10
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From this blog post:

Write a function that given a list of non negative integers, arranges them such that they form the largest possible number. For example, given [50, 2, 1, 9], the largest formed number is 95021.

I did this in with two tests and using a TDD style.

I am pretty unfamiliar with Java, so looking for overall feedback. And/or inputs this fails on...

import static org.junit.Assert.*;

import java.util.Arrays;
import junit.framework.TestCase;
import org.junit.Test;

public class ProblemFourTest extends TestCase{
    ProblemFour p;
    public void setUp(){
         p = new ProblemFour();
    }

    @Test
    public void testExample() {
        assertEquals("95021",p.largestNumberFromList(Arrays.asList(50,2,1,9)));

    }
    @Test
    public void test50556() {
        assertEquals("56550",p.largestNumberFromList(Arrays.asList(50,5,56)));

    }
    @Test
    public void testComplicatedExamples() {
        assertEquals("9999129220201",p.largestNumberFromList(Arrays.asList(99,2,20,20,29,91,1,9)));
    }

}

The associated code is:

import java.util.List;

public class ProblemFour {

    public String largestNumberFromList(List<Integer> input){

        return getStringFromList(sortIntegerList(input));
    };

    private String getStringFromList(List<Integer> input){
        String s = "";
        for (int i = 0; i < input.size(); i++){
            s += input.get(i);
        }

        return s;

    }
    private List<Integer> sortIntegerList(List<Integer> input){

        for (int i = 0; i < input.size(); i++){

            for (int j = i + 1; j < input.size(); j++) {

                int a = input.get(i);
                int b = input.get(j);

                if (b == getLargestLexiographcal(a,b)){
                    input.set(i, b);
                    input.set(j, a);
                }
            }

        };

        return input;

    }

    int getLargestLexiographcal(int a, int b){

        String first = "" + a;
        String second = "" + b;

        for (int i = 0; i < Math.max(first.length(), second.length()); i++){

            int firstVal = Integer.valueOf(first.charAt(Math.min(i,first.length() - 1)));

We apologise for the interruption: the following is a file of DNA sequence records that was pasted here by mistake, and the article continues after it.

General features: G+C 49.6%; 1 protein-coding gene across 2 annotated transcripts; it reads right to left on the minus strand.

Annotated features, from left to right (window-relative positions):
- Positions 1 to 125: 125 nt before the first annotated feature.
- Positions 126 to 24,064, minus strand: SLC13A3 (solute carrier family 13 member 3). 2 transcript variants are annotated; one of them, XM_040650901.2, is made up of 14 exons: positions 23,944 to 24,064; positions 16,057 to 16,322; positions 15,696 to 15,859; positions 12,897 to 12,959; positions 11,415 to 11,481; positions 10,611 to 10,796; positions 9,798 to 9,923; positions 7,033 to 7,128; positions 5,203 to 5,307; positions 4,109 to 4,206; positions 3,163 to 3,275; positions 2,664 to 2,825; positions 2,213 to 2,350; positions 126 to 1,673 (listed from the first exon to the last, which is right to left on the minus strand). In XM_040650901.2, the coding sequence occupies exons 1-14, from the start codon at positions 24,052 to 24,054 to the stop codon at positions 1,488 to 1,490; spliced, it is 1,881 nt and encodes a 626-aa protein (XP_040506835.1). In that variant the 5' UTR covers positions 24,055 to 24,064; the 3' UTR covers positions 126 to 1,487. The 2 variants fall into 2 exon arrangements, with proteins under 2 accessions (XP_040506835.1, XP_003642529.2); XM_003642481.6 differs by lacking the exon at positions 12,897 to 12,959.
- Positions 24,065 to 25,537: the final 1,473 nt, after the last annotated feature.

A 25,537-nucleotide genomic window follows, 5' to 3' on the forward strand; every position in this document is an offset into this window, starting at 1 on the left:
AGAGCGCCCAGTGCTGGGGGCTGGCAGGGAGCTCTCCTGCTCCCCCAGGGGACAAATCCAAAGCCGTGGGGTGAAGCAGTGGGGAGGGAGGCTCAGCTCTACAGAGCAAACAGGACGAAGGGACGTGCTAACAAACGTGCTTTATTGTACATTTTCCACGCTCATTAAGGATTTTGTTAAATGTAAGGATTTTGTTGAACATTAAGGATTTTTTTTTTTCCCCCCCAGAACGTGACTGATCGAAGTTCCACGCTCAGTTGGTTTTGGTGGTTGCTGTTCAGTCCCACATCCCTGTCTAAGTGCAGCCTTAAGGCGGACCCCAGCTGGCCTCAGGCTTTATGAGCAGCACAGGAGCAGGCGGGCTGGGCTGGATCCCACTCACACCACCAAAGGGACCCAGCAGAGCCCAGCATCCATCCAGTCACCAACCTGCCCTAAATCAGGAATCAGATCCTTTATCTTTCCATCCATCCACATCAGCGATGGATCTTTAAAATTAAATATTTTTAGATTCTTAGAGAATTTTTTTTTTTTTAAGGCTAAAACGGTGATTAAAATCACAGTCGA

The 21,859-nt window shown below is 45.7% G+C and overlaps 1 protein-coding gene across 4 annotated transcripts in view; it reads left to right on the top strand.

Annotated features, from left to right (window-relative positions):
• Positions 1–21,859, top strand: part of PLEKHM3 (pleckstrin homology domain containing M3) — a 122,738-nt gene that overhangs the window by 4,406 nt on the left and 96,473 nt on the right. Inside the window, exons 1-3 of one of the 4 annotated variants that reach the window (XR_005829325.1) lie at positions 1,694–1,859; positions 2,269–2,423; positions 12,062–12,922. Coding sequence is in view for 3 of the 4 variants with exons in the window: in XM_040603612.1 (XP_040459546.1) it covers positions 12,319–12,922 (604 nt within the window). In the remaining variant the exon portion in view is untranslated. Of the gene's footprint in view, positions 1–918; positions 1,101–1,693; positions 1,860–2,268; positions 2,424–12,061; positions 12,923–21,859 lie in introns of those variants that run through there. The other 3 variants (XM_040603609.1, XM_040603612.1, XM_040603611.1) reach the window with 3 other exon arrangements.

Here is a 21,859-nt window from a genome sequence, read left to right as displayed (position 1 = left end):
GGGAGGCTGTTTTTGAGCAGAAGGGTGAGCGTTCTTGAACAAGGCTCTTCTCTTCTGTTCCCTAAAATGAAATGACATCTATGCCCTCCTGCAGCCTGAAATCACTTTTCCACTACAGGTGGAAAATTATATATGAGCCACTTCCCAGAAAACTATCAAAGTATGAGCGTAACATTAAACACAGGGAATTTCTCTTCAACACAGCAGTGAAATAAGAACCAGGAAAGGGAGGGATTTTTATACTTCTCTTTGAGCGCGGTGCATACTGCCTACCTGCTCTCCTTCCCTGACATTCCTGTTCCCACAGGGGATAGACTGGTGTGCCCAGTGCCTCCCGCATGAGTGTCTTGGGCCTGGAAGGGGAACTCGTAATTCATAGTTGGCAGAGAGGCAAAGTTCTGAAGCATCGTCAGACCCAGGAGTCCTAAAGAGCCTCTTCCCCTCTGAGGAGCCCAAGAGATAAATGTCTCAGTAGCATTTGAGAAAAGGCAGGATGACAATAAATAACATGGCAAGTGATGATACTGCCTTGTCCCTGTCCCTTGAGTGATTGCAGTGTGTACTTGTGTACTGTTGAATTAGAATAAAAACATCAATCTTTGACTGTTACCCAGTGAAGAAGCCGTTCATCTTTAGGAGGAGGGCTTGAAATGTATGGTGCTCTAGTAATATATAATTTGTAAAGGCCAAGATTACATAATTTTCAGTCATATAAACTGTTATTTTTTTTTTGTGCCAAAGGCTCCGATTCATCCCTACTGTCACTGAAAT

int secondVal = Integer.valueOf(second.charAt(Math.min(i,second.length() - 1)));

            if (firstVal != secondVal ){
                if (firstVal > secondVal){
                    return Integer.valueOf(first);
                }
                else
                {
                    return Integer.valueOf(second);
                }   
            }
        }

        return 0;   

    }

}

I found that the refactor stage was quite easy to do having the test cases. I dropped a bunch of duplication from getLargestLexiographcal after my second test case. It was very, very painful to write working code and not refactor once I realized I was duplicating code. I had previous treated the equal length case as different than the unequal length. However, once the test passed refactoring was very simple and straightforward - a compelling reason for me to not refactor when trying to pass a test, and only afterwards. It lets you incremental refactor, rerun tests, repeat very quickly.

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6
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Style - good

The TDD is a great way to start. You can see the benefits already, especially in the fact that it was easy for me to copy your code and run it locally, and make sure it works (not that I doubted it, but it's nice to check).

There's a typo in a method name... I know that's a silly thing to point out, but it is the first thing I saw. My spelling (actually, my typing) is often criticised, and as a result I am sensitive to these things. The method getLargestLexiographcal is missing an i here: getLargestLexiographical.

Beyond that, though, the code is really neat, and well structured. Two nit-picks.... in your bracing style (yeah, yeah, I know, not the bracing....!) But, you should be consistent with the space before the opening brace. Sometimes you have a space before the brace, and sometimes, not. You should have a space. So, for example, the lines:

        if (firstVal != secondVal ){
            if (firstVal > secondVal){

should be:

        if (firstVal != secondVal) {
            if (firstVal > secondVal) {

The other nitpick is the newlines in the else block. Yeah, it's a real nitoick, but I prefer a single-line for the } else {, not 3 lines. Still, there is only one instance of this, so at least it is consistent ;-)

OK, enough about the trivials....

Minutia

String concatenation to get a String value of an Integer is overkill... things like:

 String first = "" + a;

Really, that should be:

 String first = a.toString();

The Integer.valueOf(...) in the following line should also probably be Character.getNumericValue(...):

Integer.valueOf(first.charAt(Math.min(i,first.length() - 1)))

should be:

Character.getNumericValue(first.charAt(Math.min(i,first.length() - 1)))

Sorting

Your sorting algorithm is simplistic, but effective. A bubble-sort, of sorts. The major drawback I see is the many comparisons, especially given that each comparison is performed from first-principles... calculating the lexographical value each time, instead of memoizing it.